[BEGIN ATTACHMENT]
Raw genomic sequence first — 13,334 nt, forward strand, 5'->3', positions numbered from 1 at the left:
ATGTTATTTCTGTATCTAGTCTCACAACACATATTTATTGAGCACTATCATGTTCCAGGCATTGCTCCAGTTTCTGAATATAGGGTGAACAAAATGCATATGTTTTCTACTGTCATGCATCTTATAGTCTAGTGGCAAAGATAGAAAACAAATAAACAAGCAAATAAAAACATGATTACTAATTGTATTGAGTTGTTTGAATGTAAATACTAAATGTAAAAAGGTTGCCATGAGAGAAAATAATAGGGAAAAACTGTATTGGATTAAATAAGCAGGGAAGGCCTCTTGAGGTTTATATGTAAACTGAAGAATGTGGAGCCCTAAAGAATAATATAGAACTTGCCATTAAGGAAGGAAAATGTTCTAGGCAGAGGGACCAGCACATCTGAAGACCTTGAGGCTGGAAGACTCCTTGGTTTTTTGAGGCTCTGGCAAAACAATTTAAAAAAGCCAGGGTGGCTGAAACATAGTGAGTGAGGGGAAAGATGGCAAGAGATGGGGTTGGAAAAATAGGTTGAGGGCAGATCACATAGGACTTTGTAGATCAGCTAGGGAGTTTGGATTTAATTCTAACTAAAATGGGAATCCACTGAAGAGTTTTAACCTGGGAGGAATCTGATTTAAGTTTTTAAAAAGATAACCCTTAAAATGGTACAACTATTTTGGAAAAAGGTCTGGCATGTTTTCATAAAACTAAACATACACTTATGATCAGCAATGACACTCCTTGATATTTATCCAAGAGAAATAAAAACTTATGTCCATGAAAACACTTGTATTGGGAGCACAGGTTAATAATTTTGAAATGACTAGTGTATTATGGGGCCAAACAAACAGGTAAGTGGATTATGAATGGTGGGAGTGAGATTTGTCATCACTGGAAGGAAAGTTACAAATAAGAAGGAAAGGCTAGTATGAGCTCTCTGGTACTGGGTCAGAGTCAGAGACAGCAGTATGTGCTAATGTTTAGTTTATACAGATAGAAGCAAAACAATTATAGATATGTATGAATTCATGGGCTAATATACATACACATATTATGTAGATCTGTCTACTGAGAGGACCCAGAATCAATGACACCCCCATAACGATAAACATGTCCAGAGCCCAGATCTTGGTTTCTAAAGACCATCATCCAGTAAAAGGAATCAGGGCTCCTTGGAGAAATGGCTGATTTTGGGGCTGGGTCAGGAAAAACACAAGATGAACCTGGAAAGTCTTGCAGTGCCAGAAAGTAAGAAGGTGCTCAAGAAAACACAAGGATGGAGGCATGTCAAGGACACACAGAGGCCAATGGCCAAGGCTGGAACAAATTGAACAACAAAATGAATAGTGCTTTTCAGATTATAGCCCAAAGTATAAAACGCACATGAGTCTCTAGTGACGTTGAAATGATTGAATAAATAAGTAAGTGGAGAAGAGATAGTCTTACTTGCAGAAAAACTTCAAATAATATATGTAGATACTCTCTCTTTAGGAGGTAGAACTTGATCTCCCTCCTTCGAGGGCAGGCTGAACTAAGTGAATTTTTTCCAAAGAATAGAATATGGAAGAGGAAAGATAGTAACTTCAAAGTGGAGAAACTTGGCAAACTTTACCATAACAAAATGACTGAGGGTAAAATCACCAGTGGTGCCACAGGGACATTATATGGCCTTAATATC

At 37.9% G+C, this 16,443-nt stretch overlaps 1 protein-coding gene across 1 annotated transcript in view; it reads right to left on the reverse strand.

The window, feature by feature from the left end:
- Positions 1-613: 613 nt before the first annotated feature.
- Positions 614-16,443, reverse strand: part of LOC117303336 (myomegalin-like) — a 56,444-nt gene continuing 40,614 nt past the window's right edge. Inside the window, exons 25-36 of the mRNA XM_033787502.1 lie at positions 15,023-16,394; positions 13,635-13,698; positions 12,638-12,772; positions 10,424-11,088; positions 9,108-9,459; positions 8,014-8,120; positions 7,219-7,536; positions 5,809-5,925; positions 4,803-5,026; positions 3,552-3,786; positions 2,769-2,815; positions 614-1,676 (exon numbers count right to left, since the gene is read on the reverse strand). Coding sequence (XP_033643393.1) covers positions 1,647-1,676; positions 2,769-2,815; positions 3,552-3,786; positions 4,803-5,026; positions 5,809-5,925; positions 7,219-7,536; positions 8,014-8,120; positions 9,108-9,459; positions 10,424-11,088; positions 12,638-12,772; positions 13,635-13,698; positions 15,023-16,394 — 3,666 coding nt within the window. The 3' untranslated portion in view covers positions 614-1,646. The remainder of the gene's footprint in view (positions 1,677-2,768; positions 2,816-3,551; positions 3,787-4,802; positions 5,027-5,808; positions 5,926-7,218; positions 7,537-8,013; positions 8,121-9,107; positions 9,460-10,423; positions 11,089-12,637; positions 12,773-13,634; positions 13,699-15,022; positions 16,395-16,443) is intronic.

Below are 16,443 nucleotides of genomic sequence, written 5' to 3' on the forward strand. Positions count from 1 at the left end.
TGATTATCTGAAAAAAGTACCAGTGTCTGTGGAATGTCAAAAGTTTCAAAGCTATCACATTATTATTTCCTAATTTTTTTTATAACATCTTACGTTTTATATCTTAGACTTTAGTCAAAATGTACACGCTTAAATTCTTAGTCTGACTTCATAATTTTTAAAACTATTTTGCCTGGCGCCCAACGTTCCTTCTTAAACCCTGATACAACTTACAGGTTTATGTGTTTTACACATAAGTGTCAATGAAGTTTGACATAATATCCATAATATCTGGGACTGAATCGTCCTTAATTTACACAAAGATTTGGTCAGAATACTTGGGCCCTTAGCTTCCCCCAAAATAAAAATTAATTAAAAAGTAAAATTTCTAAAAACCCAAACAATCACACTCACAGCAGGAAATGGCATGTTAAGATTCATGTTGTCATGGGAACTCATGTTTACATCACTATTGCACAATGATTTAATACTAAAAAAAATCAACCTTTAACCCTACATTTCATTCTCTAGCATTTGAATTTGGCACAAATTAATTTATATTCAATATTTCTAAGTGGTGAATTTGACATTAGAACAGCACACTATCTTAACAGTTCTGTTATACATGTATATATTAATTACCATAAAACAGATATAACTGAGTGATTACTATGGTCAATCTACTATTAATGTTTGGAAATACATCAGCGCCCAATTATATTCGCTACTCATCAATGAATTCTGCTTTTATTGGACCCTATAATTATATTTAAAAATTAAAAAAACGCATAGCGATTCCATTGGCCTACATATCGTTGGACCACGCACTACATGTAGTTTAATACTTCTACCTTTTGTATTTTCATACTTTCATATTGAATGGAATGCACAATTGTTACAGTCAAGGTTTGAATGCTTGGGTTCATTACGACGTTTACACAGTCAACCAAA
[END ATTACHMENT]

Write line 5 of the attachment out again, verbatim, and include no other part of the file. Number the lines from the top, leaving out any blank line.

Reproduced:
- Positions 1-613: 613 nt before the first annotated feature.